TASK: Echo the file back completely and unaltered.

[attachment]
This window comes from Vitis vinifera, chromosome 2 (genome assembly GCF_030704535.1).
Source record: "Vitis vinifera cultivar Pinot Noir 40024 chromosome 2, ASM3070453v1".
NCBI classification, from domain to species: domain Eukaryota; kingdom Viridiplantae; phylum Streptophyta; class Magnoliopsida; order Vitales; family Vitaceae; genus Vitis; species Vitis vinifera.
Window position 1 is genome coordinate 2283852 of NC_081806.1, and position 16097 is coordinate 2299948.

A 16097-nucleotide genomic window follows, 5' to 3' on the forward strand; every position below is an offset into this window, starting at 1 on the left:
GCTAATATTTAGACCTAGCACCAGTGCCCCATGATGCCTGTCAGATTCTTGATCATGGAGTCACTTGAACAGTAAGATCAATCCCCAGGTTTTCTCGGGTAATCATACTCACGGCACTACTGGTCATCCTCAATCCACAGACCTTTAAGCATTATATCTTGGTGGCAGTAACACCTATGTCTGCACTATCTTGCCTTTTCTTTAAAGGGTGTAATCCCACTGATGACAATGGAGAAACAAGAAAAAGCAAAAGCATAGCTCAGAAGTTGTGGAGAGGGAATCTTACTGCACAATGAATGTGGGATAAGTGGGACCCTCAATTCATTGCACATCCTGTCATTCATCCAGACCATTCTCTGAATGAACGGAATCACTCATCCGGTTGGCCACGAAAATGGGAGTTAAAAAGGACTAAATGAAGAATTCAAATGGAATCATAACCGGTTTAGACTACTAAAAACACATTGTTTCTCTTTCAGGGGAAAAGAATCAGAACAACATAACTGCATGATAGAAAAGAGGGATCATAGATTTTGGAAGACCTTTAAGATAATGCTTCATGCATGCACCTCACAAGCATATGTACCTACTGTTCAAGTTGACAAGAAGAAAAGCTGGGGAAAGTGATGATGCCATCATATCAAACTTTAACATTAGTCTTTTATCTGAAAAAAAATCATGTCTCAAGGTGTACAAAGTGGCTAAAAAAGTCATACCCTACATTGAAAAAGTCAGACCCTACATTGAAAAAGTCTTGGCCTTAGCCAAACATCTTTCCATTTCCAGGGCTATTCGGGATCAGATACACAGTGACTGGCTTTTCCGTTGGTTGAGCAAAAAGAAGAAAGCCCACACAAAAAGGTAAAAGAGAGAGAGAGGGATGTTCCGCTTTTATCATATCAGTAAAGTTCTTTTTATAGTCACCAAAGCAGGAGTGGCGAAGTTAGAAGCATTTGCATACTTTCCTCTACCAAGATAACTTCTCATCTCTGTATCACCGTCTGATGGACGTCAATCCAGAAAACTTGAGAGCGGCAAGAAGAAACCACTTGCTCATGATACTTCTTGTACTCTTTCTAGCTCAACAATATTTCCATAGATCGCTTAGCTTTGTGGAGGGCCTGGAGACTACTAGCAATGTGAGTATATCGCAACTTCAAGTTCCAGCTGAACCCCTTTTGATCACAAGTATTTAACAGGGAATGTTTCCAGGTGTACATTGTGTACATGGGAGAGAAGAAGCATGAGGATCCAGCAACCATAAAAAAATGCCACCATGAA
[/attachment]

This window comes from Vitis vinifera, chromosome 2 (genome assembly GCF_030704535.1).
Source record: "Vitis vinifera cultivar Pinot Noir 40024 chromosome 2, ASM3070453v1".
NCBI classification, from domain to species: domain Eukaryota; kingdom Viridiplantae; phylum Streptophyta; class Magnoliopsida; order Vitales; family Vitaceae; genus Vitis; species Vitis vinifera.
Window position 1 is genome coordinate 2283852 of NC_081806.1, and position 16097 is coordinate 2299948.

A 16097-nucleotide genomic window follows, 5' to 3' on the forward strand; every position below is an offset into this window, starting at 1 on the left:
GCTAATATTTAGACCTAGCACCAGTGCCCCATGATGCCTGTCAGATTCTTGATCATGGAGTCACTTGAACAGTAAGATCAATCCCCAGGTTTTCTCGGGTAATCATACTCACGGCACTACTGGTCATCCTCAATCCACAGACCTTTAAGCATTATATCTTGGTGGCAGTAACACCTATGTCTGCACTATCTTGCCTTTTCTTTAAAGGGTGTAATCCCACTGATGACAATGGAGAAACAAGAAAAAGCAAAAGCATAGCTCAGAAGTTGTGGAGAGGGAATCTTACTGCACAATGAATGTGGGATAAGTGGGACCCTCAATTCATTGCACATCCTGTCATTCATCCAGACCATTCTCTGAATGAACGGAATCACTCATCCGGTTGGCCACGAAAATGGGAGTTAAAAAGGACTAAATGAAGAATTCAAATGGAATCATAACCGGTTTAGACTACTAAAAACACATTGTTTCTCTTTCAGGGGAAAAGAATCAGAACAACATAACTGCATGATAGAAAAGAGGGATCATAGATTTTGGAAGACCTTTAAGATAATGCTTCATGCATGCACCTCACAAGCATATGTACCTACTGTTCAAGTTGACAAGAAGAAAAGCTGGGGAAAGTGATGATGCCATCATATCAAACTTTAACATTAGTCTTTTATCTGAAAAAAAATCATGTCTCAAGGTGTACAAAGTGGCTAAAAAAGTCATACCCTACATTGAAAAAGTCAGACCCTACATTGAAAAAGTCTTGGCCTTAGCCAAACATCTTTCCATTTCCAGGGCTATTCGGGATCAGATACACAGTGACTGGCTTTTCCGTTGGTTGAGCAAAAAGAAGAAAGCCCACACAAAAAGGTAAAAGAGAGAGAGAGGGATGTTCCGCTTTTATCATATCAGTAAAGTTCTTTTTATAGTCACCAAAGCAGGAGTGGCGAAGTTAGAAGCATTTGCATACTTTCCTCTACCAAGATAACTTCTCATCTCTGTATCACCGTCTGATGGACGTCAATCCAGAAAACTTGAGAGCGGCAAGAAGAAACCACTTGCTCATGATACTTCTTGTACTCTTTCTAGCTCAACAATATTTCCATAGATCGCTTAGCTTTGTGGAGGGCCTGGAGACTACTAGCAATGTGAGTATATCGCAACTTCAAGTTCCAGCTGAACCCCTTTTGATCACAAGTATTTAACAGGGAATGTTTCCAGGTGTACATTGTGTACATGGGAGAGAAGAAGCATGAGGATCCAGCAACCATAAAAAAATGCCACCATGAA